WILDLIFE OFFICERS HAVE A DANGEROUS JOB

The job of a wildlife enforcement officer, like all law enforcement jobs, is a dangerous one. Inherent in a wildlife officers job is contacting people in remote locations who are armed with guns, knives, and other weapons.  Some of the people wildlife officers contact are fugitives, convicted felons, and other wanted subjects.  Fortunately, wildlife officers across the country are very well trained professionals.

As evidence of the inherently dangerous circumstances wildlife officers face on the job, in the the last 90 days wildlife officers in four states have had to resort to using deadly force against subjects who were threatening or attempting to inflict great bodily harm or death upon the officers while officers were in the course of their patrol duties.  

Everyday, thousands of well-trained conservation law enforcement officers risk their lives while providing for public safety and protecting our natural resources on behalf or current and future generations.

Read more about the nature of these use of force incidents:

Louisiana 

Oklahoma

California

Colorado

2015 Conservation Law Enforcement Leadership Academy Participants Selected!!

In partnership with the United States Fish & Wildlife Service, NACLEC has launched the 2015 Conservation Law Enforcement Leadership Academy.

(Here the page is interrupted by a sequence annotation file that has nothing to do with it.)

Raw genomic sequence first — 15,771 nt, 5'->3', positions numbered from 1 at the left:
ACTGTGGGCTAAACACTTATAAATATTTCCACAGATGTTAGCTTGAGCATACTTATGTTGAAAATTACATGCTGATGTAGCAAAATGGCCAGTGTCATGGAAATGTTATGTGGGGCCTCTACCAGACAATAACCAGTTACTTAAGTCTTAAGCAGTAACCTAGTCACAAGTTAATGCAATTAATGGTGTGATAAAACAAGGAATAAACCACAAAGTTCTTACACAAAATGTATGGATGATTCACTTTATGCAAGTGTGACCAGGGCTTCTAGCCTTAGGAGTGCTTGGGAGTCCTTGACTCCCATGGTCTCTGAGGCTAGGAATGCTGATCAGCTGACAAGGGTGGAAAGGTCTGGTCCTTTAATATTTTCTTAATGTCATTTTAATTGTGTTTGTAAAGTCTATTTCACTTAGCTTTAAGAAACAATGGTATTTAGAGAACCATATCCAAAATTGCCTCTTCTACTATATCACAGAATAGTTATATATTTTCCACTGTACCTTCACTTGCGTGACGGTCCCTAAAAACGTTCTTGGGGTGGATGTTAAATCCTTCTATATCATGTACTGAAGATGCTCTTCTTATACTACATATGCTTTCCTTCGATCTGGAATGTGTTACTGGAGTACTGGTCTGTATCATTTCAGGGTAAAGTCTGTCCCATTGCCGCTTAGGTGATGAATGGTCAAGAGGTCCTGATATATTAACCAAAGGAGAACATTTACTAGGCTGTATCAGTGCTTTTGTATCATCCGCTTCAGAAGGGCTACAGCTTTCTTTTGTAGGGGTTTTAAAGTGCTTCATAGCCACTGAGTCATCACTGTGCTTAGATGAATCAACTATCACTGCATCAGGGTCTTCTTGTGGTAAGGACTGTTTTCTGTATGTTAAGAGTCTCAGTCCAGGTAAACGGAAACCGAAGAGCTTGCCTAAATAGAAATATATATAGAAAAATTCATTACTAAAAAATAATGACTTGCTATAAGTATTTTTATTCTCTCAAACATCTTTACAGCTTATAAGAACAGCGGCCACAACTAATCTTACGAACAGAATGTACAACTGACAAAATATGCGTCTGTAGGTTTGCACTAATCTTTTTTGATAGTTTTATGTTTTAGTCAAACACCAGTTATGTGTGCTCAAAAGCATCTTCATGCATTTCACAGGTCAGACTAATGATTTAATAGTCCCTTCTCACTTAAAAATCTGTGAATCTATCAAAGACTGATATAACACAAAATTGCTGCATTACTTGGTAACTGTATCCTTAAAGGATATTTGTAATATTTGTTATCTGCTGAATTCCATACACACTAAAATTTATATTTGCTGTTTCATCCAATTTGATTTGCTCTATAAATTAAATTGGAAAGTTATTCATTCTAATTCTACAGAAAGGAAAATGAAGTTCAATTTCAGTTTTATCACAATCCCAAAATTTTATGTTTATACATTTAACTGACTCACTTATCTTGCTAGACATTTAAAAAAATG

The NACLEC Leadership Academy Steering Team met January 25-28, 2015 in South Carolina to review and evaluate the 2014 Academy experience, enhance the curriculum, and select the 2015 academy class.  

Special thanks to Colonel Chisolm Frampton, the South Carolina DNR staff, and the South Carolina Wildlife Officers Association for the hospitality, outstanding food, and educational and cultural enrichment during our stay. 

The Leadership Academy Steering Team members include:

Brian Nesvik, Chief Warden, Wyoming
Scott Edberg, Assistant Chief Warden, Wyoming
Larry Yamnitz, Chief of Protection, Missouri
Craig Hunter, Colonel, Texas
Danny Shaw – LT Colonel, Texas
Kurt Blanchard, Deputy Chief, Rhode Island
Kyle Overturf, Colonel, Connecticut
Gene Elms, Chief Warden, Arizona
Mike Cenci – Deputy Chief, State of Washington
Jack Daugherty, LT Colonel, Florida
Eddie Henderson, Colonel, Georgia
Heather Dugan, Assistant Director of Law Enforcement and Public Safety, Colorado
William Woody, Chief of Law Enforcement, USFWS
Chisolm Frampton, Colonel, South Carolina
Randy Stark – NACLEC Executive Director